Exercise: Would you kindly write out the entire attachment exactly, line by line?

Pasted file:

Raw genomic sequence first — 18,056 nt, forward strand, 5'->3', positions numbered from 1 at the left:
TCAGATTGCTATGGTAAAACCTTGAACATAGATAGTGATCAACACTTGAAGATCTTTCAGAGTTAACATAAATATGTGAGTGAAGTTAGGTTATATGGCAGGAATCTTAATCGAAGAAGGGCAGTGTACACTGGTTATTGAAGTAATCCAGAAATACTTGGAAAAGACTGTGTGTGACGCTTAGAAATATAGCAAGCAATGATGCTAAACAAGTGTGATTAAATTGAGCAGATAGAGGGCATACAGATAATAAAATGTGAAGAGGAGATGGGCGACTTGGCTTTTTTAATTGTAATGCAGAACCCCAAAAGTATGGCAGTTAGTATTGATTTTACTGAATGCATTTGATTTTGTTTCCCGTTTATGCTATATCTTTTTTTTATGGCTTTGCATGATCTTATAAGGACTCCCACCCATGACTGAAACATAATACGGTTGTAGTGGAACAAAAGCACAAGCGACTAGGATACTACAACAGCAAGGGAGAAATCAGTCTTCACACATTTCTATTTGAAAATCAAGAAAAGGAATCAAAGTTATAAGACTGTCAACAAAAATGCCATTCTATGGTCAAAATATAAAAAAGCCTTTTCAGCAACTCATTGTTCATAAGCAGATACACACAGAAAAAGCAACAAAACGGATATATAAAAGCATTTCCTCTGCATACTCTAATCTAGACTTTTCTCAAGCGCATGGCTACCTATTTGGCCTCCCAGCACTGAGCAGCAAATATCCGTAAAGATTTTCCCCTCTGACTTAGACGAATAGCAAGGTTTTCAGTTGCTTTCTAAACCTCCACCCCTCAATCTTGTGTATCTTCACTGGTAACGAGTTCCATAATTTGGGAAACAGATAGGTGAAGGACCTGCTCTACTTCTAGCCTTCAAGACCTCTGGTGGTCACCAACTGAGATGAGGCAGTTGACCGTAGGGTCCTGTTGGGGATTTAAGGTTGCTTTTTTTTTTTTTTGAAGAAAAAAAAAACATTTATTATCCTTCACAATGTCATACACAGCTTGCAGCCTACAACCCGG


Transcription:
Raw genomic sequence first — 18,056 nt, forward strand, 5'->3', positions numbered from 1 at the left:
TCAGATTGCTATGGTAAAACCTTGAACATAGATAGTGATCAACACTTGAAGATCTTTCAGAGTTAACATAAATATGTGAGTGAAGTTAGGTTATATGGCAGGAATCTTAATCGAAGAAGGGCAGTGTACACTGGTTATTGAAGTAATCCAGAAATACTTGGAAAAGACTGTGTGTGACGCTTAGAAATATAGCAAGCAATGATGCTAAACAAGTGTGATTAAATTGAGCAGATAGAGGGCATACAGATAATAAAATGTGAAGAGGAGATGGGCGACTTGGCTTTTTTAATTGTAATGCAGAACCCCAAAAGTATGGCAGTTAGTATTGATTTTACTGAATGCATTTGATTTTGTTTCCCGTTTATGCTATATCTTTTTTTTATGGCTTTGCATGATCTTATAAGGACTCCCACCCATGACTGAAACATAATACGGTTGTAGTGGAACAAAAGCACAAGCGACTAGGATACTACAACAGCAAGGGAGAAATCAGTCTTCACACATTTCTATTTGAAAATCAAGAAAAGGAATCAAAGTTATAAGACTGTCAACAAAAATGCCATTCTATGGTCAAAATATAAAAAAGCCTTTTCAGCAACTCATTGTTCATAAGCAGATACACACAGAAAAAGCAACAAAACGGATATATAAAAGCATTTCCTCTGCATACTCTAATCTAGACTTTTCTCAAGCGCATGGCTACCTATTTGGCCTCCCAGCACTGAGCAGCAAATATCCGTAAAGATTTTCCCCTCTGACTTAGACGAATAGCAAGGTTTTCAGTTGCTTTCTAAACCTCCACCCCTCAATCTTGTGTATCTTCACTGGTAACGAGTTCCATAATTTGGGAAACAGATAGGTGAAGGACCTGCTCTACTTCTAGCCTTCAAGACCTCTGGTGGTCACCAACTGAGATGAGGCAGTTGACCGTAGGGTCCTGTTGGGGATTTAAGGTTGCTTTTTTTTTTTTTTGAAGAAAAAAAAAACATTTATTATCCTTCACAATGTCATACACAGCTTGCAGCCTACAACCCGG